Tripping Over the Thin Red Line: How To Get To Syria Without Really Trying
by W Ned Livingston
Photo: By James Gordon from Los Angeles, California, USA [CC-BY-2.0] via Wikimedia Commons
You may have heard this tune before: a terrible, oppressive regime is using Weapons of Mass Destruction against its own people - in this case, sarin gas, a nerve agent first developed by the Nazis just prior to the Second World War.
Once again, the specter of WMDs is meant to draw U.S. policy toward military intervention in a Middle Eastern country, and once again, the evidence is questionable.
What is not questionable is that, in 1988, Saddam Hussein, the totalitarian ruler of Iraq, sent aerial forces over the Kurdish town of Halabja, in a chemical attack that killed as many as 5,000 people.
That attack made the instability and ferocity of Saddam Hussein well-known throughout the world. It also lent an air of legitimacy when the administration of George W. Bush began making noises about the dangers of Iraq in a post-9/11 world.
Most famously, Condoleezza Rice, then-National Security Adviser to George W. Bush said, in a September 2002 interview with CNN's Wolf Blitzer, "The problem here is that there will always be some uncertainty about how quickly he can acquire nuclear weapons. But we don't want the smoking gun to be a mushroom cloud." A statement which was crucial to the Bush Administration's setup for their much desired push into Iraq.
Dr. Rice, having thus begun the ball rolling, in February of 2003, Secretary of State Colin Powell gave a speech before the United Nations Security Council declaring there was conclusive evidence of the existence of WMDs in Iraq, a statement that was later to be proven tragically (if not criminally) false. And so, the United States was put on its inexorable march to Baghdad.
The reasons for the unprovoked invasion of Iraq were many, varied, and are now, perhaps, permanently obscured. Much of the politically motivated reasoning is explained in a July 2013 article by David T, Pyne, republished in the online publication, "Intellectual Conservative".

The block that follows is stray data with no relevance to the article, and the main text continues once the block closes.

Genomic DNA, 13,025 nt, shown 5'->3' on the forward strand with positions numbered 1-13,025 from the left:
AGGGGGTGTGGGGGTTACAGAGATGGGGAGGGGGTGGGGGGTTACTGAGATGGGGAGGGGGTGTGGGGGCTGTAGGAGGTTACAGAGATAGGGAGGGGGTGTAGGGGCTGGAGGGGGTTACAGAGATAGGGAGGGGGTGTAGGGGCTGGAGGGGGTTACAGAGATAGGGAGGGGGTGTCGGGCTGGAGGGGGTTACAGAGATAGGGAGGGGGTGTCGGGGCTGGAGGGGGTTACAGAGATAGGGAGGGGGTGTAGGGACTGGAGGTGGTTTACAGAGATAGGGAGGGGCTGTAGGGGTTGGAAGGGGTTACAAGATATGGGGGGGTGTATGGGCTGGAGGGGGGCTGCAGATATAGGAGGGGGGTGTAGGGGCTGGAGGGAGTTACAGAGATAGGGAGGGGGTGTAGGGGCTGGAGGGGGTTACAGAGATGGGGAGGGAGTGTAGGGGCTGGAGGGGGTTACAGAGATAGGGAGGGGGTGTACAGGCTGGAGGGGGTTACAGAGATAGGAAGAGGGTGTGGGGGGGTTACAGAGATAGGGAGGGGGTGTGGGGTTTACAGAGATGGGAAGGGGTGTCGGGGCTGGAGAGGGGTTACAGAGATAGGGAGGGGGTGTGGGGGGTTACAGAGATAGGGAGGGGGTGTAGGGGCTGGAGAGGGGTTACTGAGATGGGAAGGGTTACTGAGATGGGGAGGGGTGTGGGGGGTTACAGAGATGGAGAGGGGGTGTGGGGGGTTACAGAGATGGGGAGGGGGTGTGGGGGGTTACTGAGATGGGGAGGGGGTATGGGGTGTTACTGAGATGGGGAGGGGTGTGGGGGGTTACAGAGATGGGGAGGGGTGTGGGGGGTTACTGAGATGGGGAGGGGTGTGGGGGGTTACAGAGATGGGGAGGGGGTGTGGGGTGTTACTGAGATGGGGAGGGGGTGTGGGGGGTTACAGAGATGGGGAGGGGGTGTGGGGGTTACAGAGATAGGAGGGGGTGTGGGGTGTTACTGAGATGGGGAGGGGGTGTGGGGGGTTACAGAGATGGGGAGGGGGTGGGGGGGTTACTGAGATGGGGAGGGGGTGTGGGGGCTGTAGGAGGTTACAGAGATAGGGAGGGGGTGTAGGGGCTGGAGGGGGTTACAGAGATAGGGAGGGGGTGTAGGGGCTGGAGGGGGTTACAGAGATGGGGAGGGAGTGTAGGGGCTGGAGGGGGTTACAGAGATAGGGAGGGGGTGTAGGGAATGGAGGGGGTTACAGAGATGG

There were also financial and industrial motivations involving mega-corporations, such as the Halliburton Company, KBR Incorporated, and Iraq's oil fields.
For these reasons, in 2003, the Bush Administration eagerly moved forward with its dubious plan to invade Iraq, and save the world from the specter of doom that was Saddam Hussein clutching WMDs.
A mere ten years later, the Syrian people have had enough of their dictator of 13 years, and for the past two years have been trying to overthrow the government of Bashar al-Assad. In stark contrast to the headlong dash into Baghdad, or even the measured intervention in Libya, in 2011, the United States seems least interested of all the countries urging limited military intervention.
What has changed over the past ten years? Of course the most significant change is the nature of the President. Rather than the overt militarism of the George W. Bush administration, the Obama white House has shown itself to be far more comfortable with an espionage network the likes of which have not been seen since the Eisenhower era. The weapon of choice, wielded by that ghostly arm, is the Predator Drone program, with its stiletto precision and correspondingly small, predictable footprint. While attempting to wrap up one very long, messy war in Afghanistan, President Obama is not likely to be anxious to put U.S. boots into another sandbox; not immediately, at any rate.